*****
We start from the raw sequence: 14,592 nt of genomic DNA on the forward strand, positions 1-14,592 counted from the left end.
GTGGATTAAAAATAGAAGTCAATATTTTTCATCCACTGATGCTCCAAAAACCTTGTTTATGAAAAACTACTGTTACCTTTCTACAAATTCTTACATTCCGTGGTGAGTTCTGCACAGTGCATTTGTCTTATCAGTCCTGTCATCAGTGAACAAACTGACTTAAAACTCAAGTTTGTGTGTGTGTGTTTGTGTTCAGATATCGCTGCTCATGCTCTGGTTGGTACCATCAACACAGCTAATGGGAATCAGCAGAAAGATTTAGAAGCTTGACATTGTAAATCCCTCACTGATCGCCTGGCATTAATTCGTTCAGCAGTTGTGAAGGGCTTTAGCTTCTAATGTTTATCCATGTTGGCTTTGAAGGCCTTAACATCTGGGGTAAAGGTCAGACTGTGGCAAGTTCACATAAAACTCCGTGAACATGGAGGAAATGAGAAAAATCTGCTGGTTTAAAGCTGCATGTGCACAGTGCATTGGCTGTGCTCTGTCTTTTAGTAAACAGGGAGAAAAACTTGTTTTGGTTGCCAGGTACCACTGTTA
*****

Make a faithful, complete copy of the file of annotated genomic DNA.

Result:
We start from the raw sequence: 14,592 nt of genomic DNA on the forward strand, positions 1-14,592 counted from the left end.
GTGGATTAAAAATAGAAGTCAATATTTTTCATCCACTGATGCTCCAAAAACCTTGTTTATGAAAAACTACTGTTACCTTTCTACAAATTCTTACATTCCGTGGTGAGTTCTGCACAGTGCATTTGTCTTATCAGTCCTGTCATCAGTGAACAAACTGACTTAAAACTCAAGTTTGTGTGTGTGTGTTTGTGTTCAGATATCGCTGCTCATGCTCTGGTTGGTACCATCAACACAGCTAATGGGAATCAGCAGAAAGATTTAGAAGCTTGACATTGTAAATCCCTCACTGATCGCCTGGCATTAATTCGTTCAGCAGTTGTGAAGGGCTTTAGCTTCTAATGTTTATCCATGTTGGCTTTGAAGGCCTTAACATCTGGGGTAAAGGTCAGACTGTGGCAAGTTCACATAAAACTCCGTGAACATGGAGGAAATGAGAAAAATCTGCTGGTTTAAAGCTGCATGTGCACAGTGCATTGGCTGTGCTCTGTCTTTTAGTAAACAGGGAGAAAAACTTGTTTTGGTTGCCAGGTACCACTGTTA